Back in 1704, the ruble was a coin that represented 28 grams of silver, and in the year 1897, the silver ruble was replaced by the gold standard. While Russia underwent a slew of monetary reforms in the next few decades, the ruble was retained as the main instrument of payment while the banknotes were considered secondary.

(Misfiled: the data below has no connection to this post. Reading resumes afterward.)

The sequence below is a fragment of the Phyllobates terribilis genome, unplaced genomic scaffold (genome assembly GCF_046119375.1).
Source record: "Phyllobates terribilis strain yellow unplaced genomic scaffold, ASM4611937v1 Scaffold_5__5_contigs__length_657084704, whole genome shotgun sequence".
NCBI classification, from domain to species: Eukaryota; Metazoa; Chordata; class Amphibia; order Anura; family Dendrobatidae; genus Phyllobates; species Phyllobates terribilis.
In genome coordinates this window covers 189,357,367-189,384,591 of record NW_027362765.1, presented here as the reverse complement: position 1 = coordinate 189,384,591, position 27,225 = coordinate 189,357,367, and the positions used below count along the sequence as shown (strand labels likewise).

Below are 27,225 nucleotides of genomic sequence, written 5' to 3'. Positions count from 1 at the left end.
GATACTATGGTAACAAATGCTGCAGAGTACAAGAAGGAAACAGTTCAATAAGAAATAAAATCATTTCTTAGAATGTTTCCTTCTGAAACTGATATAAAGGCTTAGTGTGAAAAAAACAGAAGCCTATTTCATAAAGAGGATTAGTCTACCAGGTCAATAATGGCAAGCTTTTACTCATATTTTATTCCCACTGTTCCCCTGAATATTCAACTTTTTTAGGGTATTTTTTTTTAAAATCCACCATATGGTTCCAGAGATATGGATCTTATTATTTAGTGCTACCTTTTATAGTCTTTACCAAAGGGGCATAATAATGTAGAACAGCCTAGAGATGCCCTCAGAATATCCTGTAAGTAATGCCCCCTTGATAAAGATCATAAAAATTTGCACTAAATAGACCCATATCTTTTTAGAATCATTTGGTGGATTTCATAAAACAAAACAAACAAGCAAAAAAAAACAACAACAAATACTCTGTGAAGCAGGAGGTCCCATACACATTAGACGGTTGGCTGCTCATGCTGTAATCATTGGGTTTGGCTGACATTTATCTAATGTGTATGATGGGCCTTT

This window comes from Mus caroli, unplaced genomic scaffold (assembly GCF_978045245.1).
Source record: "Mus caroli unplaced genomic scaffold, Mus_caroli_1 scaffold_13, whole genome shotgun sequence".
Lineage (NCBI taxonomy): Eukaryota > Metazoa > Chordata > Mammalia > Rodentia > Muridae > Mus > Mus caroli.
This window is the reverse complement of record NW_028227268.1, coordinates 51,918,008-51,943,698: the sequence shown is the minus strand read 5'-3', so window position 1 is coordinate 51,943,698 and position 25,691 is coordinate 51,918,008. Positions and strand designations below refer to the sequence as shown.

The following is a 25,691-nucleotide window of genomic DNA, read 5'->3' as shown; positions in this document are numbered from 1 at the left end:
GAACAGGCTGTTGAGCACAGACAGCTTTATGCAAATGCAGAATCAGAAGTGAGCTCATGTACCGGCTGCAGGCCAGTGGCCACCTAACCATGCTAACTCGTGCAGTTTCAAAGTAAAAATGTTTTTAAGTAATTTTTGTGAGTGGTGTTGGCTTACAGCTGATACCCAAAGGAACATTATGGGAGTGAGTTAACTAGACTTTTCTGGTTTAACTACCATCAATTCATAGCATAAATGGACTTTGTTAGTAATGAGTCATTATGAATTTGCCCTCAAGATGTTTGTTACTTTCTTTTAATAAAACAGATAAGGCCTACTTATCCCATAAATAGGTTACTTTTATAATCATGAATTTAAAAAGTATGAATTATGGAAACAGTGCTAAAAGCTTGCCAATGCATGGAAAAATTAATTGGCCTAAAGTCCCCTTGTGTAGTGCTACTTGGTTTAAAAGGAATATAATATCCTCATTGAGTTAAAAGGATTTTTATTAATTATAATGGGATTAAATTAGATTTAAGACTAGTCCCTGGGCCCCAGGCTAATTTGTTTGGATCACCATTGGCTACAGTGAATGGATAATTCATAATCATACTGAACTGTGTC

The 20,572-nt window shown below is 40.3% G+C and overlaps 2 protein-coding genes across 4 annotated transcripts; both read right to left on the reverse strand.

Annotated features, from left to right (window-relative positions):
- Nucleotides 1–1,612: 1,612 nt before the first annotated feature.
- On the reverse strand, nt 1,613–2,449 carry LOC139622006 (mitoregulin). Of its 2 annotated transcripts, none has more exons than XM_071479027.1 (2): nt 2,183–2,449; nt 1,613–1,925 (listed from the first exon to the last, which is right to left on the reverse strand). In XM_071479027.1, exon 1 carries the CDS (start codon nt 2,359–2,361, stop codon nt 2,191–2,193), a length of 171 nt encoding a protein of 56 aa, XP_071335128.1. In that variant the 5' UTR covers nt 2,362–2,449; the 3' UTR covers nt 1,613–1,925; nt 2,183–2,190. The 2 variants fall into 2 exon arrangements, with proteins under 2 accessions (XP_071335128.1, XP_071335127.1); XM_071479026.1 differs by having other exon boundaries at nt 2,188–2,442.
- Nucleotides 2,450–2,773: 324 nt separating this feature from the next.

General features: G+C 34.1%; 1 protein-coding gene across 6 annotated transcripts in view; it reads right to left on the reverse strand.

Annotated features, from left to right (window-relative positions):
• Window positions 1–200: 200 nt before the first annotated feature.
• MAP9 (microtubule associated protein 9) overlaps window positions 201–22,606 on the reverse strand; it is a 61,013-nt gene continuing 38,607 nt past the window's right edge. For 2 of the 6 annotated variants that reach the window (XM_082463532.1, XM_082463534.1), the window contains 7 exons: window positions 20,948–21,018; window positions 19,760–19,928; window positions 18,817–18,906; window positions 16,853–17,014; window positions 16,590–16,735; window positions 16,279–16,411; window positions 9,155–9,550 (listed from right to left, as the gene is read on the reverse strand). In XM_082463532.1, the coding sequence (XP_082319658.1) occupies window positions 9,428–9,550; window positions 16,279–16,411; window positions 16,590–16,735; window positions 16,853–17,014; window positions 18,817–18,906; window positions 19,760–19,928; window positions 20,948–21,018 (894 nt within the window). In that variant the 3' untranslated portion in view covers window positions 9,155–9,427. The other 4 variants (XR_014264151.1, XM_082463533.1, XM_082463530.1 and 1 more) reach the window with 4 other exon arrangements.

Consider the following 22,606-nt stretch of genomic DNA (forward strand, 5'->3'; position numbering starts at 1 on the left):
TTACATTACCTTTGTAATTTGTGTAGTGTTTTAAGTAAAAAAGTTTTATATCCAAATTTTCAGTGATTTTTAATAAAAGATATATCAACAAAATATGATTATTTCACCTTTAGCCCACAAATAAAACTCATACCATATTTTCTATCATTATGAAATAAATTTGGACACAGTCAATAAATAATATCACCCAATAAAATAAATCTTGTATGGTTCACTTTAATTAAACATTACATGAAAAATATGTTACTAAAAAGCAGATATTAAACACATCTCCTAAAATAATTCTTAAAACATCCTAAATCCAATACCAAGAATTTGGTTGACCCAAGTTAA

The Russian ruble replaced that of the Soviet Union in 1993, the Government minted banknotes and coins the official payment unit. Besides being the official Russian currency, the ruble is also used in Belarus (Belarussian ruble), and Transnistria (Transnistrian ruble). In fact, back in the day, certain Eastern European countries were also known to use the ruble, which was also the world’s first decimal monetary unit. If you were to visit the country, understanding this conversion could help: 100 kopeks make one ruble and 100 rubles make a palochka.